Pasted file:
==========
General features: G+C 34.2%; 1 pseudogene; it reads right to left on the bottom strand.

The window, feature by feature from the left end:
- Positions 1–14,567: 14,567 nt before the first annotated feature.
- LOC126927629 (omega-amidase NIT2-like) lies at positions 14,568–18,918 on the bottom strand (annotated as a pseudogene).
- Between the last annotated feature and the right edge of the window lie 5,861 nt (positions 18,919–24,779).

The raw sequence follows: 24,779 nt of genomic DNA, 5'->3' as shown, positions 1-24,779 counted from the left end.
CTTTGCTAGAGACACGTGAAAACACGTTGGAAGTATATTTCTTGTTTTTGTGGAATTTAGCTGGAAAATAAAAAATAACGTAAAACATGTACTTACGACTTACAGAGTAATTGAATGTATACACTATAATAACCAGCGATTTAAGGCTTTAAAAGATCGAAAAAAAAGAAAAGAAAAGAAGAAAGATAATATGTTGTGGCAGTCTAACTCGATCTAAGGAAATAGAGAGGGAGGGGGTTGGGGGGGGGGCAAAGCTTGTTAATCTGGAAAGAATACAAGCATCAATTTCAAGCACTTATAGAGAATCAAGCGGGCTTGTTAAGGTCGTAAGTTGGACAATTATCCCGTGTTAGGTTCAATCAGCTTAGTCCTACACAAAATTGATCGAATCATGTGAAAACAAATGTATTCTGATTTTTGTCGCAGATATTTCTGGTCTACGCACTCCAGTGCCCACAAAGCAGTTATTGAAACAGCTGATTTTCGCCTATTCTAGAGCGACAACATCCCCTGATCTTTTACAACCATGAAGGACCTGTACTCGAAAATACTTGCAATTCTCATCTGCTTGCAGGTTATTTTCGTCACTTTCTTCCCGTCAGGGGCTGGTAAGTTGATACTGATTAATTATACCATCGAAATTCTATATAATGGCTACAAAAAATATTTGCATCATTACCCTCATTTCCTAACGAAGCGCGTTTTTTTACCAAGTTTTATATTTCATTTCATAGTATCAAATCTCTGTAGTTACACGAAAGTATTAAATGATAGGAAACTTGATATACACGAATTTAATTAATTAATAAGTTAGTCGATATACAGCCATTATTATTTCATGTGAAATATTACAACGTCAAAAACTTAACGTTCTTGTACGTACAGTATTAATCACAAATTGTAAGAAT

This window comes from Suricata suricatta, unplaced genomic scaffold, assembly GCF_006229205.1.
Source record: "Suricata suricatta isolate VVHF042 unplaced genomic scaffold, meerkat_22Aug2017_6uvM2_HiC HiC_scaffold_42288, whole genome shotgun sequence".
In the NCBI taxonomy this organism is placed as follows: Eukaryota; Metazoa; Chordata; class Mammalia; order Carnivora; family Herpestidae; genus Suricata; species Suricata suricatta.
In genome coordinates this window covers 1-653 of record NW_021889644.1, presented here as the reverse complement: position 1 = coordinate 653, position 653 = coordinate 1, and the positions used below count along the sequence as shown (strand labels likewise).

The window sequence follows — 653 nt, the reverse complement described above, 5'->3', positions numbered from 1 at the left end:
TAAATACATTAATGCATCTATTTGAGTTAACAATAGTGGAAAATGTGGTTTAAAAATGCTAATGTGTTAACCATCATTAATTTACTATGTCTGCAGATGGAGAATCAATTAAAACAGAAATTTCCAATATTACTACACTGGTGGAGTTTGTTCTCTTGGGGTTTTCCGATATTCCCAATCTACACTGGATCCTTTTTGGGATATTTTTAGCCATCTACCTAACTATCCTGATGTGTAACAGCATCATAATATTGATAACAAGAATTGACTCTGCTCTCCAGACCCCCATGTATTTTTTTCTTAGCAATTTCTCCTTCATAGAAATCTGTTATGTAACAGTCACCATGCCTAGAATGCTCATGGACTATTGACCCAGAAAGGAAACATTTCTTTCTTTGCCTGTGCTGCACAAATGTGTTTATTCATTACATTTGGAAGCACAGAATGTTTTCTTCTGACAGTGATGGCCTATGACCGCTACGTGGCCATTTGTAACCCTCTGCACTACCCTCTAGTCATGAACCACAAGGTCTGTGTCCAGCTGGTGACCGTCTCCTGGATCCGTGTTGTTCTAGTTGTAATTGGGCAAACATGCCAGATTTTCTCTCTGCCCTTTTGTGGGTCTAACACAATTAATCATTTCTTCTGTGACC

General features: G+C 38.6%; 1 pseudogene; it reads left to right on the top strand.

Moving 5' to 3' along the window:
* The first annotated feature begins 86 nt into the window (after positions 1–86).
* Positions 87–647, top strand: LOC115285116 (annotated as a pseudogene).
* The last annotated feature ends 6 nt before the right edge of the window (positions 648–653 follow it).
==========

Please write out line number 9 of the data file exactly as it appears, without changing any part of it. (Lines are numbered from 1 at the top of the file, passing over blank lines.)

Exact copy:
Source record: "Suricata suricatta isolate VVHF042 unplaced genomic scaffold, meerkat_22Aug2017_6uvM2_HiC HiC_scaffold_42288, whole genome shotgun sequence".